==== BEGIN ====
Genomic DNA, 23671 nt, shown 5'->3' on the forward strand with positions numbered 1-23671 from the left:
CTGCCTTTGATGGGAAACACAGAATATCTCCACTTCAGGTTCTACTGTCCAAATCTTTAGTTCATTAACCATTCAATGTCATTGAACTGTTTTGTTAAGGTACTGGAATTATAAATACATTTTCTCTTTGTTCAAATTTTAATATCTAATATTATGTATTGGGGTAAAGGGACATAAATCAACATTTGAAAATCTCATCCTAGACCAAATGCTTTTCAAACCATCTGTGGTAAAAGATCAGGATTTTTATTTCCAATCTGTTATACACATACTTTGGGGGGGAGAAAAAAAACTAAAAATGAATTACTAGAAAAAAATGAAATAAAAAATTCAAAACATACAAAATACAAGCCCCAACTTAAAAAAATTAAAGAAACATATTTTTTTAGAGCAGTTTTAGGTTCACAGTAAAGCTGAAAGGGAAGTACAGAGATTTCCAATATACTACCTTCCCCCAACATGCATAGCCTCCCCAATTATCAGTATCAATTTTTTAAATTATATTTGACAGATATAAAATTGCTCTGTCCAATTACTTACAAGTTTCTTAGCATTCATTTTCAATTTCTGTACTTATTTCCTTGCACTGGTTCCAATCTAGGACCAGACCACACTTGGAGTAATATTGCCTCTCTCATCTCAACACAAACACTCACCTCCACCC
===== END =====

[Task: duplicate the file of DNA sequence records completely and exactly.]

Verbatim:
Genomic DNA, 23671 nt, shown 5'->3' on the forward strand with positions numbered 1-23671 from the left:
CTGCCTTTGATGGGAAACACAGAATATCTCCACTTCAGGTTCTACTGTCCAAATCTTTAGTTCATTAACCATTCAATGTCATTGAACTGTTTTGTTAAGGTACTGGAATTATAAATACATTTTCTCTTTGTTCAAATTTTAATATCTAATATTATGTATTGGGGTAAAGGGACATAAATCAACATTTGAAAATCTCATCCTAGACCAAATGCTTTTCAAACCATCTGTGGTAAAAGATCAGGATTTTTATTTCCAATCTGTTATACACATACTTTGGGGGGGAGAAAAAAAACTAAAAATGAATTACTAGAAAAAAATGAAATAAAAAATTCAAAACATACAAAATACAAGCCCCAACTTAAAAAAATTAAAGAAACATATTTTTTTAGAGCAGTTTTAGGTTCACAGTAAAGCTGAAAGGGAAGTACAGAGATTTCCAATATACTACCTTCCCCCAACATGCATAGCCTCCCCAATTATCAGTATCAATTTTTTAAATTATATTTGACAGATATAAAATTGCTCTGTCCAATTACTTACAAGTTTCTTAGCATTCATTTTCAATTTCTGTACTTATTTCCTTGCACTGGTTCCAATCTAGGACCAGACCACACTTGGAGTAATATTGCCTCTCTCATCTCAACACAAACACTCACCTCCACCC